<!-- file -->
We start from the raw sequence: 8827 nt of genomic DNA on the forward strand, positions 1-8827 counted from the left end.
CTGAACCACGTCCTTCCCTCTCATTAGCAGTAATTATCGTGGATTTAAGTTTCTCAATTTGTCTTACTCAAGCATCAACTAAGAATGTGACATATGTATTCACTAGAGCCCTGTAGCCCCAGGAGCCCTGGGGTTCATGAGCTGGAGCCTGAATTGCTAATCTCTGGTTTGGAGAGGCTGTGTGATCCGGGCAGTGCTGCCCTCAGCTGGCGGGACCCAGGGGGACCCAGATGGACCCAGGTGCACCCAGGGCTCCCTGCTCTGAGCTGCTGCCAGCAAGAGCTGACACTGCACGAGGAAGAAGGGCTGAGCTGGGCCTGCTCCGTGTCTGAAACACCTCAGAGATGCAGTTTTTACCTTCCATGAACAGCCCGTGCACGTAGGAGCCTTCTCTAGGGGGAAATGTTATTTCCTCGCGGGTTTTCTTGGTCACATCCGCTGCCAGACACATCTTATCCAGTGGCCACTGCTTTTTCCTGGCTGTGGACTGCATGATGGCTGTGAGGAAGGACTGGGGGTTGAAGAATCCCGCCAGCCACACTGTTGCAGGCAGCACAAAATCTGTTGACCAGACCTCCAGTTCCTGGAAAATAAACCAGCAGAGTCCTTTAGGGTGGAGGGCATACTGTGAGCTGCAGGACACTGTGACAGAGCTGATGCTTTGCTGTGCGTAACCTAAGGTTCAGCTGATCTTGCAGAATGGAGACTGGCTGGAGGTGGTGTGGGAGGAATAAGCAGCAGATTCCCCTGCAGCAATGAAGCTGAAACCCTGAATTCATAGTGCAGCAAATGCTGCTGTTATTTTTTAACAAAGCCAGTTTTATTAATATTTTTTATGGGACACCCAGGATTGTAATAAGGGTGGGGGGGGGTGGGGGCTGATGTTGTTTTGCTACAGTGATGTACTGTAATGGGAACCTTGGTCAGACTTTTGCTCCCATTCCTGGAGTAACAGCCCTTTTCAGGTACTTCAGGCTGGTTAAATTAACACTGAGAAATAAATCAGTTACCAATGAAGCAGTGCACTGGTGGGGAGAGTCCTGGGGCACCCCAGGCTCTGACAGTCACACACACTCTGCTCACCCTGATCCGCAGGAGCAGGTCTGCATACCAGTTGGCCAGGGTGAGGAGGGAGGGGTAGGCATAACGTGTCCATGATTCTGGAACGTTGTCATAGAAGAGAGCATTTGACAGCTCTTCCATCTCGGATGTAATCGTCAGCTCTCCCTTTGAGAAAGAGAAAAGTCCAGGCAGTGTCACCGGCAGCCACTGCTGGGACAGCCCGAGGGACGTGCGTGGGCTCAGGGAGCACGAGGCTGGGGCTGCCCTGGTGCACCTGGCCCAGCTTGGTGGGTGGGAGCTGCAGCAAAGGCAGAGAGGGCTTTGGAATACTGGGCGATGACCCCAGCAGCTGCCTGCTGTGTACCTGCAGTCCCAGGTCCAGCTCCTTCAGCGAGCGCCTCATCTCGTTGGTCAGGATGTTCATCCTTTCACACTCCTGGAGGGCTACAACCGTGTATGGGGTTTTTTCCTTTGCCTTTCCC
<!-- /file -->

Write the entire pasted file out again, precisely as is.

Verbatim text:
We start from the raw sequence: 8827 nt of genomic DNA on the forward strand, positions 1-8827 counted from the left end.
CTGAACCACGTCCTTCCCTCTCATTAGCAGTAATTATCGTGGATTTAAGTTTCTCAATTTGTCTTACTCAAGCATCAACTAAGAATGTGACATATGTATTCACTAGAGCCCTGTAGCCCCAGGAGCCCTGGGGTTCATGAGCTGGAGCCTGAATTGCTAATCTCTGGTTTGGAGAGGCTGTGTGATCCGGGCAGTGCTGCCCTCAGCTGGCGGGACCCAGGGGGACCCAGATGGACCCAGGTGCACCCAGGGCTCCCTGCTCTGAGCTGCTGCCAGCAAGAGCTGACACTGCACGAGGAAGAAGGGCTGAGCTGGGCCTGCTCCGTGTCTGAAACACCTCAGAGATGCAGTTTTTACCTTCCATGAACAGCCCGTGCACGTAGGAGCCTTCTCTAGGGGGAAATGTTATTTCCTCGCGGGTTTTCTTGGTCACATCCGCTGCCAGACACATCTTATCCAGTGGCCACTGCTTTTTCCTGGCTGTGGACTGCATGATGGCTGTGAGGAAGGACTGGGGGTTGAAGAATCCCGCCAGCCACACTGTTGCAGGCAGCACAAAATCTGTTGACCAGACCTCCAGTTCCTGGAAAATAAACCAGCAGAGTCCTTTAGGGTGGAGGGCATACTGTGAGCTGCAGGACACTGTGACAGAGCTGATGCTTTGCTGTGCGTAACCTAAGGTTCAGCTGATCTTGCAGAATGGAGACTGGCTGGAGGTGGTGTGGGAGGAATAAGCAGCAGATTCCCCTGCAGCAATGAAGCTGAAACCCTGAATTCATAGTGCAGCAAATGCTGCTGTTATTTTTTAACAAAGCCAGTTTTATTAATATTTTTTATGGGACACCCAGGATTGTAATAAGGGTGGGGGGGGGTGGGGGCTGATGTTGTTTTGCTACAGTGATGTACTGTAATGGGAACCTTGGTCAGACTTTTGCTCCCATTCCTGGAGTAACAGCCCTTTTCAGGTACTTCAGGCTGGTTAAATTAACACTGAGAAATAAATCAGTTACCAATGAAGCAGTGCACTGGTGGGGAGAGTCCTGGGGCACCCCAGGCTCTGACAGTCACACACACTCTGCTCACCCTGATCCGCAGGAGCAGGTCTGCATACCAGTTGGCCAGGGTGAGGAGGGAGGGGTAGGCATAACGTGTCCATGATTCTGGAACGTTGTCATAGAAGAGAGCATTTGACAGCTCTTCCATCTCGGATGTAATCGTCAGCTCTCCCTTTGAGAAAGAGAAAAGTCCAGGCAGTGTCACCGGCAGCCACTGCTGGGACAGCCCGAGGGACGTGCGTGGGCTCAGGGAGCACGAGGCTGGGGCTGCCCTGGTGCACCTGGCCCAGCTTGGTGGGTGGGAGCTGCAGCAAAGGCAGAGAGGGCTTTGGAATACTGGGCGATGACCCCAGCAGCTGCCTGCTGTGTACCTGCAGTCCCAGGTCCAGCTCCTTCAGCGAGCGCCTCATCTCGTTGGTCAGGATGTTCATCCTTTCACACTCCTGGAGGGCTACAACCGTGTATGGGGTTTTTTCCTTTGCCTTTCCC